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“The Twa Corbies”

In all the fairy stories, when the hero is magically gifted with an understanding of the speech of birds, it actually does him some good. A robin brings him a message from his true love, or a bluebird tells him about buried treasure, or a starling warns him of a traitor among his companions. It doesn’t really work that way, though — not in real life. Birds mostly talk about seeds and worms and the breeze and nest-building and the state of their eggs. I should know; I’ve been listening to them for seven years.

In all that time, they’ve only ever said one thing that interested me, and that one almost got me killed.

This was the first ballad I ever tackled retelling. It posed a bit of a challenge: I love the song, but how do you make a story out of some ravens talking about their dinner? The motif in folklore of understanding the language of birds gave me one element, and the lyrics of the ballad, viewed in the right light, provided another.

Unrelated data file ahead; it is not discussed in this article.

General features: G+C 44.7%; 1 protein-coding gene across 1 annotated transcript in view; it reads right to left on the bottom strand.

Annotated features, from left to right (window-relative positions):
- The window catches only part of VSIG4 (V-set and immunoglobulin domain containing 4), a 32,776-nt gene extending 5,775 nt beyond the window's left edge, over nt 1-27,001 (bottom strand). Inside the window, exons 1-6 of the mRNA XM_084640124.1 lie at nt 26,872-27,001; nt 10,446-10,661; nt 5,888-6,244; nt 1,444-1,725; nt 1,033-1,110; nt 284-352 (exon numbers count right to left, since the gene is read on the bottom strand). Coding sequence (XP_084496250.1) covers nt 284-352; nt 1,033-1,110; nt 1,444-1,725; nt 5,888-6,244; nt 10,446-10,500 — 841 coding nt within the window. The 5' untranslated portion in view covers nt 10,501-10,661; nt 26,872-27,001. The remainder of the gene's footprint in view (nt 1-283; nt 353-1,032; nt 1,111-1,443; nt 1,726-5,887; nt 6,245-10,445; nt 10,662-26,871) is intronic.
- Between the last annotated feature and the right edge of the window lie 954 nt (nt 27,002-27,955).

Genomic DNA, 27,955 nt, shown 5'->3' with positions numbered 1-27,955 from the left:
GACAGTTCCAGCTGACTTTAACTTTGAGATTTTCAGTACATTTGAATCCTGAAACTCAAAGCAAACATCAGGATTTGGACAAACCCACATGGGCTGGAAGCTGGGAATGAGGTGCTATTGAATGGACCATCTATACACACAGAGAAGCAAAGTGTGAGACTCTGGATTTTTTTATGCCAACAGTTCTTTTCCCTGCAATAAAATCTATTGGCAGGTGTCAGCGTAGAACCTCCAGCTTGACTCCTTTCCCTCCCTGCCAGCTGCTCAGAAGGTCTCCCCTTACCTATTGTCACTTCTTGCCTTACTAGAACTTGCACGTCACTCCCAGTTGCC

My music for writing it, was, of course, a recording of the ballad. I think I have three or four different ones at this point, but at the time, the only one I had on CD (hence the only one that could conveniently be put on repeat) was Steeleye Span’s. A version of the lyrics is here. Have fun with the dialect.

The story was published in issue #31 of Talebones, and was later reprinted in the Best of Talebones anthology, along with being recorded at Podcastle.


I enjoyed Brennan’s characterization of a narrator who regrets the choices he made that enabled him to understand birds. The author’s experience as a folklorist allows her to give this story extra verisimilitude. While I haven’t heard the ballad this story is based on, I have heard many similar pieces in the Celtic tradition, and “The Twa Corbies” does a good job of capturing the feel of those.

Michael Fay, Tangent Online